Thursday, October 7, 2010

Fundamentals, Fundamentals.

Here is an October evening: up late watching the Braves lose a game they're bound to lose, a wee bit of ice in a wee glass, no conferences scheduled puppetshowward tomorrow, the windows open—and oh, by the way, we're now firmly in that kind of fall wherein if you leave the windows open at night, you'll cool off, and if you leave them open in the day, you'll warm back up. Blanket weather. Damaged sentence weather. Heavy shirt weather, but not any longer flannel weather. That was earlier this week. This morning it was warm in the sun for the first time in days. Tuesday and Wednesday were Novemberish. Today was Septemberish—and this is good, since even though it is now October, we had no September to speak of, and we will take it wherever it is.

There is SanFran's rail-thin Lincecum striking out his twelfth Brave. Here is the place where it gets easier to hope less.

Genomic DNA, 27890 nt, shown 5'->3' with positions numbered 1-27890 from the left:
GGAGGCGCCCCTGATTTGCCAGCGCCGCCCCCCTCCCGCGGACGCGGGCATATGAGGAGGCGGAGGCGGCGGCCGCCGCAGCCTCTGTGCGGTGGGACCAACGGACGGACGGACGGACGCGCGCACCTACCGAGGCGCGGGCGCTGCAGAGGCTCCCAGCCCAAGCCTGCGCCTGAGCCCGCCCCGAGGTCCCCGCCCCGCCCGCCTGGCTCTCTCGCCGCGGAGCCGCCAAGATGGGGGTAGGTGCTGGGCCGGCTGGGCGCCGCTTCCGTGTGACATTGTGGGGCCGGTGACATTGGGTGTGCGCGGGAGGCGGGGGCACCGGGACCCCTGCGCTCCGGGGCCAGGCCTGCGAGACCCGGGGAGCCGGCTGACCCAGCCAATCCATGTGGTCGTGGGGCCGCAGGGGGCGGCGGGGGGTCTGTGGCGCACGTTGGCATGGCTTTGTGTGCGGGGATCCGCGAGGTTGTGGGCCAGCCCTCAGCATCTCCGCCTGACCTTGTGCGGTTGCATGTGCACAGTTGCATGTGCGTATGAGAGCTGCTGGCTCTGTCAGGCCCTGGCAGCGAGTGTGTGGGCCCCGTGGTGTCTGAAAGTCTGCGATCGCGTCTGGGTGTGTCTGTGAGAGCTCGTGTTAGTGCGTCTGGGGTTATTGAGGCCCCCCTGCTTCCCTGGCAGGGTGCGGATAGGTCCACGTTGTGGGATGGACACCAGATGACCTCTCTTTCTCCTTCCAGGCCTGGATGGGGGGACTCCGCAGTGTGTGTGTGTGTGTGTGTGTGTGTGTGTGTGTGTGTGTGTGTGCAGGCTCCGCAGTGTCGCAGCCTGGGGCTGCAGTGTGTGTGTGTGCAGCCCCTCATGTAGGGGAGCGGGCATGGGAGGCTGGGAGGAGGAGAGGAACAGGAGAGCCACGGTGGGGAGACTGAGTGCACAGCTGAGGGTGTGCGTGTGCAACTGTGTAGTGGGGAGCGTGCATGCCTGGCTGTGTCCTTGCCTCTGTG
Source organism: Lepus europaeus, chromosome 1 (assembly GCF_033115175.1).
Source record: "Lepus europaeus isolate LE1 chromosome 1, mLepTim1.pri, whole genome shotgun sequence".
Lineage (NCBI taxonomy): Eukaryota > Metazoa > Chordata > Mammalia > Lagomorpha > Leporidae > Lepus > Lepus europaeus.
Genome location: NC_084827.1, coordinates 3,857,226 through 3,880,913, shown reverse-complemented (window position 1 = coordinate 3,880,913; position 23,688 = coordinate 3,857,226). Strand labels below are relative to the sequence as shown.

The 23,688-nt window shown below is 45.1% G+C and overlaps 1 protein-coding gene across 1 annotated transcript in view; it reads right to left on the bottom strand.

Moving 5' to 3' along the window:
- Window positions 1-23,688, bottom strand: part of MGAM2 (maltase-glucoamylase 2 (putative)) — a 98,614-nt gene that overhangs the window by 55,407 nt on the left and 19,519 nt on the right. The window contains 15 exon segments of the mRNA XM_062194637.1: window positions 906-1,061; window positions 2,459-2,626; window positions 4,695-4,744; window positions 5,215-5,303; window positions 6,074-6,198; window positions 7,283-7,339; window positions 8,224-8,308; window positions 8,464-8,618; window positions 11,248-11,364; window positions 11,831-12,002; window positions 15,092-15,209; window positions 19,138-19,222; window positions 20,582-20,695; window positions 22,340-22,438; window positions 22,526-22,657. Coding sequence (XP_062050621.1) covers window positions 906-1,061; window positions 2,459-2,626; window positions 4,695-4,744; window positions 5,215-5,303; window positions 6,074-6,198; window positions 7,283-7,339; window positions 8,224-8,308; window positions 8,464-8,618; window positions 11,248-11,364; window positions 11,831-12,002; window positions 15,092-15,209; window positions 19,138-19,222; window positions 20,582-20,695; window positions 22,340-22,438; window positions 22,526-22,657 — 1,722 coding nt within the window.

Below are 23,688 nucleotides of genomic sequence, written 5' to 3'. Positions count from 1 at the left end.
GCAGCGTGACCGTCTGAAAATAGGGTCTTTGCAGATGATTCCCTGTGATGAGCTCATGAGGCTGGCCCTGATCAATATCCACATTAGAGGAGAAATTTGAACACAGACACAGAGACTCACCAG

Hoping less: this is the essence of baseball. I love other sports—hell, I love most sports—but there is nothing like 162 games to explain, in full and without question, what heartbreak looks like across a landscape and a timeline. Thirtyish cities take six months to give in to the inevitable. Pitchers and catchers report at the end of February. We look good for next year. There is always, friends and fans of weather and of baseball, next year.

It's dry out there, and cool. And it will be for a time. We'll see eighties, but it won't much matter. It'll still feel like fall. Cut that TV or radio on, tune in to a game, and it'll feel like fall there, too. I used the woodstove out in the writing shed earlier this week, more to check to make sure it still worked than anything else. I won't need it again for a week or so, but now I know, and, as they say in baseball, now you're ready, Perry. Now you're ready. Keep your head in. Be a hitter. Here we go, now. Here we go.

Tuesday, October 5, 2010

Chilly Nights.